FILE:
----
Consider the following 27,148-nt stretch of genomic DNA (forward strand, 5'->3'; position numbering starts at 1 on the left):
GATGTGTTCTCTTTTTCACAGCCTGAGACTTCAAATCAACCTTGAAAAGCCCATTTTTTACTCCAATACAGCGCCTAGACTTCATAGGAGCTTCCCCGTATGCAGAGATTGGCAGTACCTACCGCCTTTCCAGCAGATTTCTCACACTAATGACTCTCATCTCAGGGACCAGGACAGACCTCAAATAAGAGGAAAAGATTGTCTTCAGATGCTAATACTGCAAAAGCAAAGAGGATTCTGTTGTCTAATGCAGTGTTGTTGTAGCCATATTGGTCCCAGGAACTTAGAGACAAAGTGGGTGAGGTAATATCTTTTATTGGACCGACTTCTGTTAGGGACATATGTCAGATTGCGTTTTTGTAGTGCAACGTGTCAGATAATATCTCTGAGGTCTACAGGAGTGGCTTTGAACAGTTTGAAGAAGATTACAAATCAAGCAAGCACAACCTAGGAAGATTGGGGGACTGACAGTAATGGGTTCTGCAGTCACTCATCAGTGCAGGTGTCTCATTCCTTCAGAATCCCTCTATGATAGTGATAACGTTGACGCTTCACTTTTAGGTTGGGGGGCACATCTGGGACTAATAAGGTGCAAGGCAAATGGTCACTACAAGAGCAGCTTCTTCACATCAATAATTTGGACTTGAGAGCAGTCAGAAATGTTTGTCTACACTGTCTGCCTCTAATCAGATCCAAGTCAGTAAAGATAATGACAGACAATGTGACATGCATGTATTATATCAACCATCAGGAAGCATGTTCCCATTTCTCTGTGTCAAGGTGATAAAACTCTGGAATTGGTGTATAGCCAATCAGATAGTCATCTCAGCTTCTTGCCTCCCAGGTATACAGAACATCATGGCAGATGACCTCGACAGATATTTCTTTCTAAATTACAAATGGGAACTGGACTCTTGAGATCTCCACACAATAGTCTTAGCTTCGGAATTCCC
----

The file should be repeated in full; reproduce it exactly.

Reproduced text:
Consider the following 27,148-nt stretch of genomic DNA (forward strand, 5'->3'; position numbering starts at 1 on the left):
GATGTGTTCTCTTTTTCACAGCCTGAGACTTCAAATCAACCTTGAAAAGCCCATTTTTTACTCCAATACAGCGCCTAGACTTCATAGGAGCTTCCCCGTATGCAGAGATTGGCAGTACCTACCGCCTTTCCAGCAGATTTCTCACACTAATGACTCTCATCTCAGGGACCAGGACAGACCTCAAATAAGAGGAAAAGATTGTCTTCAGATGCTAATACTGCAAAAGCAAAGAGGATTCTGTTGTCTAATGCAGTGTTGTTGTAGCCATATTGGTCCCAGGAACTTAGAGACAAAGTGGGTGAGGTAATATCTTTTATTGGACCGACTTCTGTTAGGGACATATGTCAGATTGCGTTTTTGTAGTGCAACGTGTCAGATAATATCTCTGAGGTCTACAGGAGTGGCTTTGAACAGTTTGAAGAAGATTACAAATCAAGCAAGCACAACCTAGGAAGATTGGGGGACTGACAGTAATGGGTTCTGCAGTCACTCATCAGTGCAGGTGTCTCATTCCTTCAGAATCCCTCTATGATAGTGATAACGTTGACGCTTCACTTTTAGGTTGGGGGGCACATCTGGGACTAATAAGGTGCAAGGCAAATGGTCACTACAAGAGCAGCTTCTTCACATCAATAATTTGGACTTGAGAGCAGTCAGAAATGTTTGTCTACACTGTCTGCCTCTAATCAGATCCAAGTCAGTAAAGATAATGACAGACAATGTGACATGCATGTATTATATCAACCATCAGGAAGCATGTTCCCATTTCTCTGTGTCAAGGTGATAAAACTCTGGAATTGGTGTATAGCCAATCAGATAGTCATCTCAGCTTCTTGCCTCCCAGGTATACAGAACATCATGGCAGATGACCTCGACAGATATTTCTTTCTAAATTACAAATGGGAACTGGACTCTTGAGATCTCCACACAATAGTCTTAGCTTCGGAATTCCC